Public comment was sparse but skeptical at an EPA hearing in Riverhead Wednesday on a proposed new rule designating just one dredge spoil disposal site in eastern Long Island Sound.
The EPA has proposed closing the Cornfield Shoals dredge spoil site off the coast of Southold Town, but keeping the New London site, about three miles south of New London, open, slightly changing its boundaries and renaming it the “Eastern Long Island Sound Disposal Site.”
While the EPA has said the site will be for “disposal of dredged material from harbors and navigation channels in eastern Long Island Sound in the states of Connecticut and New York,” Long Islanders have been particularly skeptical of the plan due to the fact that there are far more navigable rivers and inlets that need to be dredged in Connecticut than there are on eastern Long Island.
The EPA outlined their plan for little more than an hour at the hearing at the Suffolk County Community College’s Culinary Arts Center in Riverhead before taking a smattering of public comment from the smattering of people who came to speak.
EPA representative Bernward Hay outlined a Supplemental Environmental Impact Statement Study performed in anticipation of the new EPA rule, due to be published by the end of the summer.
Mr. Hay pointed out that the dredged material doesn’t stay put in the Cornfield Shoals site or in one other site considered in Niantic Bay, a condition known as a “dispersive site.”
He pointed out that the site selected off New London, about 2.1 square nautical miles, was selected primarily because it was a “containment site,” where sediment does not move.
He said other reasons for the selection of that site include the fact that it was previously used for dredge spoil dumping, there are no shellfish beds or significant finfish habitat, it is in close proximity to waterways that are to be dredged, and the remains of a shipwreck within the site are being excluded from the dumping area.
He said the site is almost entirely in Connecticut waters, though a sliver is in New York waters.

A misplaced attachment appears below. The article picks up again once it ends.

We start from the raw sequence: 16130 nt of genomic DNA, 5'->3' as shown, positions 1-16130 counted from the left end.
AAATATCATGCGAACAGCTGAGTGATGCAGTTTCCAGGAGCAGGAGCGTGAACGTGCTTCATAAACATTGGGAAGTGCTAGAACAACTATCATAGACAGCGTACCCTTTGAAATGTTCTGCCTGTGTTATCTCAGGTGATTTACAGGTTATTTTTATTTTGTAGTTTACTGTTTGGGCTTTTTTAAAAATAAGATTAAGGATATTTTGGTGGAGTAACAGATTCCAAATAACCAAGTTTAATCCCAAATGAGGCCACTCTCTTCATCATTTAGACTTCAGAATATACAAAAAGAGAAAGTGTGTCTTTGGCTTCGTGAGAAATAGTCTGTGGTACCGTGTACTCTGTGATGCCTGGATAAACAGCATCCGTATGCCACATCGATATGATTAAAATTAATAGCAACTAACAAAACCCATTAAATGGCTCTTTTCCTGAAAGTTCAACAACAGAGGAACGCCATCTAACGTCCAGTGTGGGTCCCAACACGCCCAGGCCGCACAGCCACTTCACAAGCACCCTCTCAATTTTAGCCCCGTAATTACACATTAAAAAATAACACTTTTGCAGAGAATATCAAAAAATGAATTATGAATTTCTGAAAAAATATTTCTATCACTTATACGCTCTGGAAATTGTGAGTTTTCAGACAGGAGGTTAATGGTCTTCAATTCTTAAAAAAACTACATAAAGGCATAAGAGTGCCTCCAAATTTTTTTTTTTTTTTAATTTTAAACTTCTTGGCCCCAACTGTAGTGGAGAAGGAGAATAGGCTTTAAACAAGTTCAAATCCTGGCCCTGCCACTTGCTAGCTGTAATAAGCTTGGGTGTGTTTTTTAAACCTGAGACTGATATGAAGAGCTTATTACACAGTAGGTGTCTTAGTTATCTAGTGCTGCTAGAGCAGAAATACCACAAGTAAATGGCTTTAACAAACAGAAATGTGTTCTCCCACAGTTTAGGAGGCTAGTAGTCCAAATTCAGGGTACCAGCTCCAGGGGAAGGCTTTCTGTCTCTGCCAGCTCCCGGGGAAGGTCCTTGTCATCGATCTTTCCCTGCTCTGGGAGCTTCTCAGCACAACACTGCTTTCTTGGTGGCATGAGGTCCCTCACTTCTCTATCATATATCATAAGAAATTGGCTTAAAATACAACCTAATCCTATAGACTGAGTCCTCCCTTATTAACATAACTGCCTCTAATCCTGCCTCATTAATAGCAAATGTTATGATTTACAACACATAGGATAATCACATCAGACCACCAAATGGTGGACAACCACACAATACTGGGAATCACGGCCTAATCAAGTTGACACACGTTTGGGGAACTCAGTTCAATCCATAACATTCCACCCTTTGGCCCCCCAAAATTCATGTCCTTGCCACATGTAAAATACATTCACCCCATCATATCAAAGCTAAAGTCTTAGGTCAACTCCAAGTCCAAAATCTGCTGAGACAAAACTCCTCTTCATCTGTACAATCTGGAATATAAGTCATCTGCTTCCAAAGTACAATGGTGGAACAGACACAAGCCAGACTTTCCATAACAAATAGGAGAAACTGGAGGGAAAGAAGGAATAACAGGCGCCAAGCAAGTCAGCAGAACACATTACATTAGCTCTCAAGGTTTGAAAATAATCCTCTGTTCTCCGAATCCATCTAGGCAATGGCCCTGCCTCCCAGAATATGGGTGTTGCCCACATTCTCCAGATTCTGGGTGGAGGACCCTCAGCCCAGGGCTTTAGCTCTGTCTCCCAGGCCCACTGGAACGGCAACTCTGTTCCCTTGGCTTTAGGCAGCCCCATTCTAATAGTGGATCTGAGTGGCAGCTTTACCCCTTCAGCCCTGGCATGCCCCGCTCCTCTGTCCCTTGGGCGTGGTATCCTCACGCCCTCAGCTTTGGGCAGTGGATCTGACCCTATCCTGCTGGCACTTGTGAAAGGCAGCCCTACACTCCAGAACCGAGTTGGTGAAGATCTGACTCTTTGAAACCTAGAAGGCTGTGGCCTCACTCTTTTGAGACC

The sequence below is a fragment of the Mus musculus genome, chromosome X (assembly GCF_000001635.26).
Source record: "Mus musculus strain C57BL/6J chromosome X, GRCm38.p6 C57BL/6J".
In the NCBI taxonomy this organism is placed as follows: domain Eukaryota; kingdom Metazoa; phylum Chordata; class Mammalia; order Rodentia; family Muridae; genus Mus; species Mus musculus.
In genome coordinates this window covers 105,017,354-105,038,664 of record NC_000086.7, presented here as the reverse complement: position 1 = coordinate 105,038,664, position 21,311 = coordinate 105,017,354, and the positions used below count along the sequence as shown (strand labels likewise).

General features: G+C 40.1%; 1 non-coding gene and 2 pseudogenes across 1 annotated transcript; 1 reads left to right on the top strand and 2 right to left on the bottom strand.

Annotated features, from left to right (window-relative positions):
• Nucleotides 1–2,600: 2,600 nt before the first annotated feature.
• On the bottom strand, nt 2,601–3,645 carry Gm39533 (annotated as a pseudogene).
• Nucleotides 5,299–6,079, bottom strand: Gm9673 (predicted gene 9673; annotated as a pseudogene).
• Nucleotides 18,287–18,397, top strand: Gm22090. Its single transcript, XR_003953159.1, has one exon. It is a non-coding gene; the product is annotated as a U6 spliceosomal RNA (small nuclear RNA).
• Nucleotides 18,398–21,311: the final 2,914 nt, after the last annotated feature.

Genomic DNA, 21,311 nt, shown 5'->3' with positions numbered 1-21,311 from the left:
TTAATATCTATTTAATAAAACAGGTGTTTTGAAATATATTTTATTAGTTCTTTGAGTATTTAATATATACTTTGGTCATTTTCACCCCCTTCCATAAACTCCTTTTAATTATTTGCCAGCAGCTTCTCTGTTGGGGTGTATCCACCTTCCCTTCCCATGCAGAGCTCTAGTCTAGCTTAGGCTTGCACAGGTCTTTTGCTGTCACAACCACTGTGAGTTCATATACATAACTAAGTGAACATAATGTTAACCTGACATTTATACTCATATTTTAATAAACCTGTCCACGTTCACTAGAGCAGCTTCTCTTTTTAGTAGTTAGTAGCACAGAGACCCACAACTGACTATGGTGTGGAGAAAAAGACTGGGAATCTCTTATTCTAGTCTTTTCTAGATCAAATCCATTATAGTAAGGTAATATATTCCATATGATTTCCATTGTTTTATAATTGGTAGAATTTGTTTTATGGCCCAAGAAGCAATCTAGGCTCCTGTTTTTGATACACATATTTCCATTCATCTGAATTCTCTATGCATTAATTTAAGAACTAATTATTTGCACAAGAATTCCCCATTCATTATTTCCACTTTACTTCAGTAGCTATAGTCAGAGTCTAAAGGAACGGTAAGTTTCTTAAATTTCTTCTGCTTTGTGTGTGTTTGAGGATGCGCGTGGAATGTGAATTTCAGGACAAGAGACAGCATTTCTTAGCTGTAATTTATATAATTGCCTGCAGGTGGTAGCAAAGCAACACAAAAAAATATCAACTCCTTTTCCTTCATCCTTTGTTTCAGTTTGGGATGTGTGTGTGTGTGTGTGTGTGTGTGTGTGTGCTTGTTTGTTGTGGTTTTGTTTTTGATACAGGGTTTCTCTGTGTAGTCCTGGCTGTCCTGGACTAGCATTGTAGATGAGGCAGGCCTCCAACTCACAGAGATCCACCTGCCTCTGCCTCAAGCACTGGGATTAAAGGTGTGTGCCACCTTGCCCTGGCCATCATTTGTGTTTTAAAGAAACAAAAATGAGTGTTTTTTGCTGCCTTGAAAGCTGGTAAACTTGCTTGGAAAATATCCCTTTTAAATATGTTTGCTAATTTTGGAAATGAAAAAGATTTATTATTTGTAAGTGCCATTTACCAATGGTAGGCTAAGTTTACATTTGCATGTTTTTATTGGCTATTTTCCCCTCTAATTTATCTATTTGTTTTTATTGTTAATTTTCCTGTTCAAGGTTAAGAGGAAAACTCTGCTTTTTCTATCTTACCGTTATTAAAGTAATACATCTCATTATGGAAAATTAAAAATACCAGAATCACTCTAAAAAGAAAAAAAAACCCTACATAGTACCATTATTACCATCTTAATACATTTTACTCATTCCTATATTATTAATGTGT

Steve Wolf of the U.S. Army Corps of Engineers, who is in charge of management of the sites, said he believes the media has been under the misconception that the dredge spoils contain toxic materials.
He showed attendees pictures of an aquarium where scientists “put sediment in with critters and see how they react to it” before allowing dredge spoils to be dumped. He also pointed out that some toxic elements and compounds, such as arsenic, are naturally occurring.
EPA Surface Water Branch Chief for Region 1 Mel Coté said that over the past eight years, there’s been a 35 percent reduction in the average annual dredge spoil dumping in the Sound.
He added that the EPA has already received 119 comments on the proposed rule, “the majority of which support the action.”
Unlike earlier hearings on this matter held by the Army Corps of Engineers last year, there was only a bit of public comment Wednesday afternoon.
Suffolk County Legislator Sarah Anker, whose district includes the north shore of Long Island from Mount Sinai to Wading River, said she’s been looking into dredge spoil dumping practices in the Long Island Sound for 12 years.
“It’s taken crates of paperwork and $7 million to find alternate locations,” she said, and while she’s glad to know the area is being reduced, she’d like to know what kinds of contaminants are already under the Sound.
“Let’s find out what’s down there and the effect that it’s having currently with the marine life down there,” she said.